Guest Blog Spot – Douglas

Today I am sharing a guest spot from Douglas about his last hospital visit in the psychiatric ward. Douglas really wanted to share his story so it will presented here on The Bipolar Writer blog. It shows the realities of our health care system and highlights how tough it can be for the mental illness community. You can find Douglas on his blog–

My Hospital Stay

Just got out of the mental hospital where I never should have been. I wasn’t suicidal, wasn’t going to harm myself or anyone.

On Monday I was feeling extremely depressed. A depression that was getting worse and worse. I started having suicidal thoughts. Not suicidal ideation, I wasn’t forming a plan, and I had no intention of harming myself. But I didn’t want to get to that point.

A good friend told me to go to the ER to be observed. Also, I’ve been trying to get into an Intensive Outpatient Program for months, and nobody had been helping me. Besides, I had lost my medical insurance in July.

Luckily, I had managed to get insurance through the Marketplace for a $476 premium (Yay American health care!)

My only transportation to the ER was by bus, and I couldn’t handle that at the moment. So I called 911. I explained I was very depressed but knew myself and my illness, and that I didn’t want to get to the point of harming myself. Not once did I say I was going to harm myself. Just that I wanted to be observed.

5 minutes later a fire truck and the police show up at my apartment. It was really embarrassing. They made me sit on the back of the fire truck, took my vitals, and treated me like an unstable person. The police never removed their hands from the top of their guns.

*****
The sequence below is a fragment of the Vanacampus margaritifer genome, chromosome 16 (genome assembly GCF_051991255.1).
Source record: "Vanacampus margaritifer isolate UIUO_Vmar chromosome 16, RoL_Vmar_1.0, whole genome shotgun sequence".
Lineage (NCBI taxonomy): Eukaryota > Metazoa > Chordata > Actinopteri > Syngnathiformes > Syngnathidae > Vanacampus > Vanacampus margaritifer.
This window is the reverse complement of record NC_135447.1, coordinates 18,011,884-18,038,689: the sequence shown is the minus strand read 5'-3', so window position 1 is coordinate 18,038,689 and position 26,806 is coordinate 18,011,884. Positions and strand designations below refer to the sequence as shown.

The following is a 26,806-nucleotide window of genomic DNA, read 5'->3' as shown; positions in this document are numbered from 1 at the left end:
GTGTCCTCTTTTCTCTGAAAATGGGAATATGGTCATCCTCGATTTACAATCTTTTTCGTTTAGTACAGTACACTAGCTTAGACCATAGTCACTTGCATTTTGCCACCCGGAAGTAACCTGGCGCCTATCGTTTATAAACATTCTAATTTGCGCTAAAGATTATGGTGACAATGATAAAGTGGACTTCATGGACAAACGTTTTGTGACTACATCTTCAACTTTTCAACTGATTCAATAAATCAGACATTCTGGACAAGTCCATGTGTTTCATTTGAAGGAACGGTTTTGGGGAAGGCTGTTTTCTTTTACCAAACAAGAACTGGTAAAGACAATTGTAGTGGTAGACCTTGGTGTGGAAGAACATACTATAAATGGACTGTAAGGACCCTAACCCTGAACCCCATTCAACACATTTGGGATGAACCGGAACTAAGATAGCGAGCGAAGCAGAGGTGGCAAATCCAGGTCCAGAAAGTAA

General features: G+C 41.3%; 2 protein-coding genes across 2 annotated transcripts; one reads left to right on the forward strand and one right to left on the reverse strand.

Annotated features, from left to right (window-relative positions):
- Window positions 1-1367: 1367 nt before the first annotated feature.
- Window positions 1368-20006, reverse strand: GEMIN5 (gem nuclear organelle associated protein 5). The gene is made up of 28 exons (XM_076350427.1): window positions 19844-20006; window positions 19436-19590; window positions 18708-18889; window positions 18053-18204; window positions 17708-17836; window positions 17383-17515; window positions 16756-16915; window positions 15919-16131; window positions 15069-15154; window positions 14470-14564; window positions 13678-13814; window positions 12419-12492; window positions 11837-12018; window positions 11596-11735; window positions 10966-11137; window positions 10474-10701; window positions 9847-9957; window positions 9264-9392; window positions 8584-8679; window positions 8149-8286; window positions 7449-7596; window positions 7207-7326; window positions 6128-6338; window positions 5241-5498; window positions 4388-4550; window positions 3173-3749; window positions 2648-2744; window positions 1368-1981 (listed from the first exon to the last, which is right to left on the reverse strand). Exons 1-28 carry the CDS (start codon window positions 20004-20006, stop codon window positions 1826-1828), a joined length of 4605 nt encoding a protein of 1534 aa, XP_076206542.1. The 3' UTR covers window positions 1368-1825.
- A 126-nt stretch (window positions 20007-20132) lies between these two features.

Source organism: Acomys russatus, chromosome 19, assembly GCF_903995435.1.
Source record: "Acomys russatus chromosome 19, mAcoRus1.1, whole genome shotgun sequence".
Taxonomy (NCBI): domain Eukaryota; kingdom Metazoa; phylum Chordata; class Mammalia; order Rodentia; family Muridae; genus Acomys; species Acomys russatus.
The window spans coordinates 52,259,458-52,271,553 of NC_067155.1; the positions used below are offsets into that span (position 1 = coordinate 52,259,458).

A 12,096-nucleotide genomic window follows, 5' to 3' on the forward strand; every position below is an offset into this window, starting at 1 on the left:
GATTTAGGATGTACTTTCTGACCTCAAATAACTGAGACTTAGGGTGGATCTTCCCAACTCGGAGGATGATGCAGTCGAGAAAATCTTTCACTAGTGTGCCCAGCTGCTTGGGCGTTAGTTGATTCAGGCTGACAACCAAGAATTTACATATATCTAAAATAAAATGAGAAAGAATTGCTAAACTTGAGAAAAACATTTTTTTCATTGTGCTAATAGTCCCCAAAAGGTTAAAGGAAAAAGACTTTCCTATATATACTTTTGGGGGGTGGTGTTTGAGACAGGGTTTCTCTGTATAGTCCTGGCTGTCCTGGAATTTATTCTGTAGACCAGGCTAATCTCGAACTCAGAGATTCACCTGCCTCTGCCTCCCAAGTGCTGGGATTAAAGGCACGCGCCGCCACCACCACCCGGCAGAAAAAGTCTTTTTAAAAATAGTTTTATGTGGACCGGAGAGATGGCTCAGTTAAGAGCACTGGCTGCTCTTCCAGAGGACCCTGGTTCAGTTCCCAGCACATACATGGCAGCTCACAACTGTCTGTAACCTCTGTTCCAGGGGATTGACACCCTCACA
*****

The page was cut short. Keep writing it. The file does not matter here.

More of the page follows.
Soon, an ambulance shows up. More vitals, more questions, more denials that I wanted to harm myself.

I was loaded into the ambulance, and they took off, siren blazing, to an unknown hospital.

After a 20 minute, anxiety-inducing ride, I’m shuffled into the ER where I repeat myself for the 5th time.

Blood is taken, I pee in a cup because it’s assumed I’m a substance abuser. After an hour wait, a nurse comes in and asks me the same questions as everyone else. I tell her I have insurance, but the cards haven’t been sent yet. Nonetheless, my insurance is active, and I give her the phone number to the company to verify that it is.

I tell her I’m diabetic and need my insulin. I tell her all my medications. I stress again I’m not having suicidal ideation or have a plan. I’m just very depressed and want to be watched. And, oh, can you find me an IOP? Thanks!

Soon a doctor comes in. Says she hears I’m suicidal. I once again say I am not, I just don’t want to get there. Oh, can I have insulin now? I’m diabetic.

She scribbles things down, and I’m left to my own. For 2 hours. Then 5 hours. No insulin, no medication. While waiting, another patient is put in my room, and I get to hear all of his personal information. And still, I wait.

Dinner is brought to me. It’s all carbohydrates. I still haven’t received my insulin. And it’s going on 8 hours now. I know nothing.

Getting fed up, I venture into the hall and ask a random nurse what’s going on with me. He said he’ll get my nurse. A new nurse comes in 30 minutes later to explain that because I don’t have insurance, they’re trying to find me a bed in a state mental hospital.

By now I’m pissed. First, why am I going to a mental hospital? Second, I have fucking insurance. I tell her this, and she goes off to validate my insurance again.